Throughout the troubled history of Korea there have been many times when the organised military forces have seemed to fail to protect the interests of the country. During such times the country has seen the creation of the Righteous Armies, essentially peasant militias that take up the fight against the enemy. During the 16th and 17th centuries such 'armies' were raised to face the Japanese invasion of 1592 as well as the Manchu invasions of 1627 and 1636. During the Japanese invasion it is reported that around 22,000 men were in such guerrilla armies, and at a time of military humiliation it was these amateur soldiers that achieved Korea’s first victories on land and gave great heart to that unhappy country.
While these men were organised and conducted far more sophisticated actions than the term 'guerrillas' suggests they were still basically civilians and as such wore no uniform but just their ordinary clothes - a simple belted tunic and trousers. These figures show this costume correctly, as they do with the hair, tightly bound into a topknot and with a headband. The weapons too are correct for Korea at this time - swords, spears, bows and polearms including a trident. One man wields an axe while another simply has a club, which may not have been usual weapons of war but in an emergency any implement close at hand could be put to use. The second figure in the bottom row seems to have cloth wrapped around his spear - presumably the flaming device depicted on the box artwork.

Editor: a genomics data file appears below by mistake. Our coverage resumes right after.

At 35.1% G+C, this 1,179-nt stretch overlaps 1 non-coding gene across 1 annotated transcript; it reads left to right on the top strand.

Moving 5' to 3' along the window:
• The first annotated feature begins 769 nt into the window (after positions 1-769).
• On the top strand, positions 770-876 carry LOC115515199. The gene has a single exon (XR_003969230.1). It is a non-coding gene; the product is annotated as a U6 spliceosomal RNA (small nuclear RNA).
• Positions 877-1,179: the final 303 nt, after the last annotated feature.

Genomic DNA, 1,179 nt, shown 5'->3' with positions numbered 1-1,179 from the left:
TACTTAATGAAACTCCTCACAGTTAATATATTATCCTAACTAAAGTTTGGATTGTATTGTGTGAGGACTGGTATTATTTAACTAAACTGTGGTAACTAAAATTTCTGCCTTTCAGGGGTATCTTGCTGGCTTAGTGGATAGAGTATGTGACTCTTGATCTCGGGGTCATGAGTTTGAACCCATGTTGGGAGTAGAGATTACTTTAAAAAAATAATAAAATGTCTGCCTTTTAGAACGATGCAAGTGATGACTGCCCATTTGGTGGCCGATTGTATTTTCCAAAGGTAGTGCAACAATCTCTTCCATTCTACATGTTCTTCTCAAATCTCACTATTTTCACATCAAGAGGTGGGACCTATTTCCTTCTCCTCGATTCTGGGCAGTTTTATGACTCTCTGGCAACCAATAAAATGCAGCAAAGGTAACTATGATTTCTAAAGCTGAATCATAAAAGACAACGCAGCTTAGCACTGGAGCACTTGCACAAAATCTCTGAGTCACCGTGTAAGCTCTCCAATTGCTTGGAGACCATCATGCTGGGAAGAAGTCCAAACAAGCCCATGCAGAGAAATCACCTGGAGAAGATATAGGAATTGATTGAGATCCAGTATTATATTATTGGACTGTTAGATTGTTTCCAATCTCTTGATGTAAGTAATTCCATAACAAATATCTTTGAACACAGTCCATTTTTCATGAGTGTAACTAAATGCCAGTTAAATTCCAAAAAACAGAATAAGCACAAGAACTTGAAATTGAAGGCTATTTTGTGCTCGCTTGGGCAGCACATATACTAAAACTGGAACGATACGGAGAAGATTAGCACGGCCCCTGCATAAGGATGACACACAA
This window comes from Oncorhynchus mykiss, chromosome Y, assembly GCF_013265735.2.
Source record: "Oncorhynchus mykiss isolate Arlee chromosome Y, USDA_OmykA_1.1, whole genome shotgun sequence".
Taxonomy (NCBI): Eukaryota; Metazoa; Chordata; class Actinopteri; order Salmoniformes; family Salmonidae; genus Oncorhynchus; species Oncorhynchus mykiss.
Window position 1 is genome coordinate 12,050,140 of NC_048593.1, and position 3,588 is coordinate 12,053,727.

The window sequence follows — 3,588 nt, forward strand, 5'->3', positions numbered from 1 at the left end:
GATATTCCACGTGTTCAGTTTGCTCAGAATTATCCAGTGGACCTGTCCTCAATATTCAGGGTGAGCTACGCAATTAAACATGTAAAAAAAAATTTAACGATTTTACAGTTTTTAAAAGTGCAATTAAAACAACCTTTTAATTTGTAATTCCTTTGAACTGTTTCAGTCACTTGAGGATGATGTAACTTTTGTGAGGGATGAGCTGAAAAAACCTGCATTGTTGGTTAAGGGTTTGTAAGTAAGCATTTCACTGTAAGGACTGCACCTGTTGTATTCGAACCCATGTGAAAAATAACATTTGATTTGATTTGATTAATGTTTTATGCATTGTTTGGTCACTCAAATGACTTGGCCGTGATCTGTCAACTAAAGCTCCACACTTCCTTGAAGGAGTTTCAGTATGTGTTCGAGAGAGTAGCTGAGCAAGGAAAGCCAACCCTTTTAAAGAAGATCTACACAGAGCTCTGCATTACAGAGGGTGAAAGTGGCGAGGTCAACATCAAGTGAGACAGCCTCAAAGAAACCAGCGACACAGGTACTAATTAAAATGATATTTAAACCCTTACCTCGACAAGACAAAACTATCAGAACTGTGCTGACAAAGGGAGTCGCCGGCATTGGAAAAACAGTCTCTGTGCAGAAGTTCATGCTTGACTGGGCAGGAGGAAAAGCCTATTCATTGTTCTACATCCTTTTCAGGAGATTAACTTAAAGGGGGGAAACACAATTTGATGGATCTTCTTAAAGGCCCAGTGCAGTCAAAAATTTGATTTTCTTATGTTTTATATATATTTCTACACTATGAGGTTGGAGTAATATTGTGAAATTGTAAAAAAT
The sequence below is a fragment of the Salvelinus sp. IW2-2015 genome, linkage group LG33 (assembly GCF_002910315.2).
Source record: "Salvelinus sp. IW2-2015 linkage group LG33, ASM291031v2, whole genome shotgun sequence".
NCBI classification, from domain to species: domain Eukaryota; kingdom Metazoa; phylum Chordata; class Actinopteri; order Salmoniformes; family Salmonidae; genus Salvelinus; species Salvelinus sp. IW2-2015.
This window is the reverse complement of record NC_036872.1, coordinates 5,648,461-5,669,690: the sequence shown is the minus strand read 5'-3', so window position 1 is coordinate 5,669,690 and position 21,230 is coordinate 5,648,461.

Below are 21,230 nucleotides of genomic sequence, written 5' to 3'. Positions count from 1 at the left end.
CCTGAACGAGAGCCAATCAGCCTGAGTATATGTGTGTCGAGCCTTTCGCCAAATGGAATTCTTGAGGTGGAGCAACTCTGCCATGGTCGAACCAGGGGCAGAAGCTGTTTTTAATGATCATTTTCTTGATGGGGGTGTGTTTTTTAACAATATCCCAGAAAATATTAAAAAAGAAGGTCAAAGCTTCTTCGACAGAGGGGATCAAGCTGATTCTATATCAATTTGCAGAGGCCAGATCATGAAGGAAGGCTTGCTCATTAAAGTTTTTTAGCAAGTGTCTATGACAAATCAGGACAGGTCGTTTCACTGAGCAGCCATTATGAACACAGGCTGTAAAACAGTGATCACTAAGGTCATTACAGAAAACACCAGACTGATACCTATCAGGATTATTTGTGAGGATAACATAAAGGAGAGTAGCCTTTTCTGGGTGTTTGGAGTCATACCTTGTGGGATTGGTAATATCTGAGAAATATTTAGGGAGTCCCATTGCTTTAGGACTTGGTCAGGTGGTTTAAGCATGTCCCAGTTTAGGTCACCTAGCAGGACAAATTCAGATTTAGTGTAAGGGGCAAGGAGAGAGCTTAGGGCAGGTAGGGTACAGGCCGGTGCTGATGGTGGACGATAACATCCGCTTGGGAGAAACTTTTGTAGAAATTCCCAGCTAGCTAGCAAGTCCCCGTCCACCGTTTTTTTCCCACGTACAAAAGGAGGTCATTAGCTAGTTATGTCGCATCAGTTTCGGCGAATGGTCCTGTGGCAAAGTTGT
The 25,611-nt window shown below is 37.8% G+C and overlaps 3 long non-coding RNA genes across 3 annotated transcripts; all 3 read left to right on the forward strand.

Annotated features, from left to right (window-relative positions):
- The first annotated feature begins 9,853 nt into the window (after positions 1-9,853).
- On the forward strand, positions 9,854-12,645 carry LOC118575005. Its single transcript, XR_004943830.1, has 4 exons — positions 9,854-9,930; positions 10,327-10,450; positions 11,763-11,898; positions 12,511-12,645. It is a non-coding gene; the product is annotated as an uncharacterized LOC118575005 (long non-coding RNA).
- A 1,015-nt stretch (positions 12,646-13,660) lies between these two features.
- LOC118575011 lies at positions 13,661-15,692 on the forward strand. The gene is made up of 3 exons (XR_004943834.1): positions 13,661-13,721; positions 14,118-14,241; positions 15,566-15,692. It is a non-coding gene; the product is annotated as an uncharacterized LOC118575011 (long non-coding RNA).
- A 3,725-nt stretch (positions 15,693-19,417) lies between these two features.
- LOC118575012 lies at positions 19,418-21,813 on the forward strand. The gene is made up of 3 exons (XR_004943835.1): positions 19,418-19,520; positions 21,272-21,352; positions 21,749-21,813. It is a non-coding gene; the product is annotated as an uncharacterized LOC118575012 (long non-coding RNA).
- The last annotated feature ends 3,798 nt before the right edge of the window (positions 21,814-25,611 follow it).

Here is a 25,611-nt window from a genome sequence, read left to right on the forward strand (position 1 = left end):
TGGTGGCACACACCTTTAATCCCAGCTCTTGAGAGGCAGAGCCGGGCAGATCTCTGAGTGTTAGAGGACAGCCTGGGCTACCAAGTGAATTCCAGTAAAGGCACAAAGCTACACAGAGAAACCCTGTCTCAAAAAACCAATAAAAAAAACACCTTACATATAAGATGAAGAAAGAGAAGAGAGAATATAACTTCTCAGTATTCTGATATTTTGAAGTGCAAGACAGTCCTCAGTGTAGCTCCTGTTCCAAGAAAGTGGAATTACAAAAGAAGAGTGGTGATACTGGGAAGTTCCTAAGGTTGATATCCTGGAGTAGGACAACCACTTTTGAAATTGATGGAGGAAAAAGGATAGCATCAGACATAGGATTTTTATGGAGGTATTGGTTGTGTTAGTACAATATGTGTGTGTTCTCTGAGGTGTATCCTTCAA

The poses are quite lively and not as flat as some other RedBox offerings. The running figure in the bottom row is a tricky pose to do but here it is well done and about the best of the bunch, although they all have merit.
RedBox sculpting has not traditionally been amongst the best, but while these figures will not be winning any awards they are still quite decent. There is flash but it is fairly minor, while the chosen poses mean there is very little excess plastic. Such plain clothing means detail is to be found in the folds of the cloth and in the faces, and both are pretty good although most of the faces could do with looking more animated as these seem very calm given the violent activity in which they are engaged.
The righteous armies co-operated (sometimes) with regrouped regulars and monks to keep Korean hopes alive during the darkest days of the war with Japan, and today these men are celebrated as heroes. Their impact on the Imjin War was considerable and they fully deserve their place in the parade of plastic soldiers of the period. RedBox have made this one of their best sets yet, which duly honours their memory.